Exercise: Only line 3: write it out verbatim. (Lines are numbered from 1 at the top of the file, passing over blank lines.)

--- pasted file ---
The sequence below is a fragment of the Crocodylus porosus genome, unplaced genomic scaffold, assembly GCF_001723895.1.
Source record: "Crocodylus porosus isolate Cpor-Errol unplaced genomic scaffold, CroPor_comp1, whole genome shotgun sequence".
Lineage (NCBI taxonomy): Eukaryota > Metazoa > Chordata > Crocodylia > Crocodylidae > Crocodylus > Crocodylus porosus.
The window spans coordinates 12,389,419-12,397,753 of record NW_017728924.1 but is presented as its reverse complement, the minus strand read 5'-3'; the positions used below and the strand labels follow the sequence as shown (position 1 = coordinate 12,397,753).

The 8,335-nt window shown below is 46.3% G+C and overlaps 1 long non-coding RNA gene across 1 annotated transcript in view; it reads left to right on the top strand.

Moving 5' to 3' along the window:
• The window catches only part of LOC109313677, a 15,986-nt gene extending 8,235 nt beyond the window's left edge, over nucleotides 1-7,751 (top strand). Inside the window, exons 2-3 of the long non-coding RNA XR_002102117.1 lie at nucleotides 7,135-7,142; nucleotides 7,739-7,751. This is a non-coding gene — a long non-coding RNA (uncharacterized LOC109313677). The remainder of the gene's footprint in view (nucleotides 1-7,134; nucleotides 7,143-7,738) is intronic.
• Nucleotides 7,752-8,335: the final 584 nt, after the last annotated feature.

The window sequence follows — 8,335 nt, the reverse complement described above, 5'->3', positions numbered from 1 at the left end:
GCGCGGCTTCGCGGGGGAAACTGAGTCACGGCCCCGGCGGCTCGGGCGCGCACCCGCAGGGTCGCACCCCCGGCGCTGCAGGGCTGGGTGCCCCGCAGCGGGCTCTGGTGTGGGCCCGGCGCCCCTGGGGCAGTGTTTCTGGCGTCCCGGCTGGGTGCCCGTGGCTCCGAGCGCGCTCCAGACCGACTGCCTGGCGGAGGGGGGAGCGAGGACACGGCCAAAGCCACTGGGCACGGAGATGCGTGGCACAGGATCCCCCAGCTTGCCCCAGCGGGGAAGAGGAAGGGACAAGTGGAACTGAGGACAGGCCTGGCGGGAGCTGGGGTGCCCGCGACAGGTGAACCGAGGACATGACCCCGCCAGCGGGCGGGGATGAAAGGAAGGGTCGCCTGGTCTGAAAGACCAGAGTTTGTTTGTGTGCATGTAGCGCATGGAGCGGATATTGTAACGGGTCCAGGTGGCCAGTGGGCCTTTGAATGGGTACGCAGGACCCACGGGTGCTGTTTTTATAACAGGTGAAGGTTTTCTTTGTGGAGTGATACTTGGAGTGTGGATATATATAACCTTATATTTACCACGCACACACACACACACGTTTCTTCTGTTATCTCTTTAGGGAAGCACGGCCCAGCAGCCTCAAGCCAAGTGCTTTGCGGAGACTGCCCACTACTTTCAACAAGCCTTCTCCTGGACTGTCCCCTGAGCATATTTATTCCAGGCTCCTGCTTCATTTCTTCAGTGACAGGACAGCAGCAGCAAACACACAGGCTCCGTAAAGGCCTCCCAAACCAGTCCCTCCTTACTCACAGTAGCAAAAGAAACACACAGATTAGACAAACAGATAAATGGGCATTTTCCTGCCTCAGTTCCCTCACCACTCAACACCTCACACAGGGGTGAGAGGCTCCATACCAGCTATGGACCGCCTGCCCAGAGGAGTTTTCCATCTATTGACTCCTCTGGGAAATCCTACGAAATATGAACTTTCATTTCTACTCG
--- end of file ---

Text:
Lineage (NCBI taxonomy): Eukaryota > Metazoa > Chordata > Crocodylia > Crocodylidae > Crocodylus > Crocodylus porosus.